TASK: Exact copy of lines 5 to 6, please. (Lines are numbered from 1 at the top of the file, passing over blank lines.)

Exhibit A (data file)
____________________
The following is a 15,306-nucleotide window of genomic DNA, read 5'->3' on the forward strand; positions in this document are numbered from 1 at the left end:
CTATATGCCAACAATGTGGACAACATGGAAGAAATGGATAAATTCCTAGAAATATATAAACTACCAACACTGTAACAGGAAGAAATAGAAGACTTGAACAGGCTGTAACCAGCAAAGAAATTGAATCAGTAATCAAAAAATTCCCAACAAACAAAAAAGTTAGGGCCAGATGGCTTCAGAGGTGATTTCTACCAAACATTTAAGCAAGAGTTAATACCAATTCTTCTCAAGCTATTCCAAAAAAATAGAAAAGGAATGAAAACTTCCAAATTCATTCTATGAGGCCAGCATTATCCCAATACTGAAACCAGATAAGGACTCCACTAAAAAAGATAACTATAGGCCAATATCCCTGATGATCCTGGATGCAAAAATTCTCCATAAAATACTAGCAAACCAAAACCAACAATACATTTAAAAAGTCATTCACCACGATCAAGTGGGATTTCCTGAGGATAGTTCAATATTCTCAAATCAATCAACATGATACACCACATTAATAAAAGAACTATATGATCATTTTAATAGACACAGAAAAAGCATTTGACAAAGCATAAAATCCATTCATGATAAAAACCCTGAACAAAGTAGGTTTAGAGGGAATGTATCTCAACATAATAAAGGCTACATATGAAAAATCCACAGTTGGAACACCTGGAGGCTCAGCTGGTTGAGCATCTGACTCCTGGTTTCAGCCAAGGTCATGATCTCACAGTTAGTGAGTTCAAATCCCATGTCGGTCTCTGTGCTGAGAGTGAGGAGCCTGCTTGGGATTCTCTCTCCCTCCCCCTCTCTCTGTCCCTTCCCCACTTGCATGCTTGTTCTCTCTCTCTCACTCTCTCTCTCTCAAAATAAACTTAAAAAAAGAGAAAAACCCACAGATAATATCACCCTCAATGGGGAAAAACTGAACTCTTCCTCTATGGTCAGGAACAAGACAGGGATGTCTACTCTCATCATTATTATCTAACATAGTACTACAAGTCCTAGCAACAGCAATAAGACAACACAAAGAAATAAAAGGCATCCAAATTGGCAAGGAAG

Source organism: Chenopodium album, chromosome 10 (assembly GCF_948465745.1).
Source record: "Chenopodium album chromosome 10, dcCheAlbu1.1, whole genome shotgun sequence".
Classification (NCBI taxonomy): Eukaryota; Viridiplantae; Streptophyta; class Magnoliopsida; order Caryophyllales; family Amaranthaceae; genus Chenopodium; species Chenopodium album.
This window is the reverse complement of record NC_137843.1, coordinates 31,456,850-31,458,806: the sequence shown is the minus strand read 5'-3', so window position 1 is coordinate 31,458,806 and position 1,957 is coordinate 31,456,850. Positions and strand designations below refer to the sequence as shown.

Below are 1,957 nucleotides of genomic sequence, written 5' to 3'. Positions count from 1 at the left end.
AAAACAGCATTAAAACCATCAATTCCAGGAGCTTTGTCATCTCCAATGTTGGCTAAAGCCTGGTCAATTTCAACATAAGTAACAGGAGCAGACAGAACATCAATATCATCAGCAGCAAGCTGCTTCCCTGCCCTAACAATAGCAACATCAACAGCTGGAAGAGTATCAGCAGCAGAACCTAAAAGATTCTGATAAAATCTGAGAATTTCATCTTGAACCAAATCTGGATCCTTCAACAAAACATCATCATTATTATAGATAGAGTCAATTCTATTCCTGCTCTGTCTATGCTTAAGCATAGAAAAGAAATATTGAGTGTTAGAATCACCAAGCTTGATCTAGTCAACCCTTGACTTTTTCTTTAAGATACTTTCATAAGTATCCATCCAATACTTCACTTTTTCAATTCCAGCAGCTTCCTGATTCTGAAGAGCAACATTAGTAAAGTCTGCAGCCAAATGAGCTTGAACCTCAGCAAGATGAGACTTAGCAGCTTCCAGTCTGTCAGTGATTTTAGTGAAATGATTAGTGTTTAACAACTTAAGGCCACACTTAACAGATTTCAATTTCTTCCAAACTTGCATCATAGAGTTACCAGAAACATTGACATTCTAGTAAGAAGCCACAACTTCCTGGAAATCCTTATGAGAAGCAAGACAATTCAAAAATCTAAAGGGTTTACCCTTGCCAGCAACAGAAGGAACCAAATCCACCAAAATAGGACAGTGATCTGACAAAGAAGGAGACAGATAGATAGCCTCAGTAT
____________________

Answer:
Classification (NCBI taxonomy): Eukaryota; Viridiplantae; Streptophyta; class Magnoliopsida; order Caryophyllales; family Amaranthaceae; genus Chenopodium; species Chenopodium album.
This window is the reverse complement of record NC_137843.1, coordinates 31,456,850-31,458,806: the sequence shown is the minus strand read 5'-3', so window position 1 is coordinate 31,458,806 and position 1,957 is coordinate 31,456,850. Positions and strand designations below refer to the sequence as shown.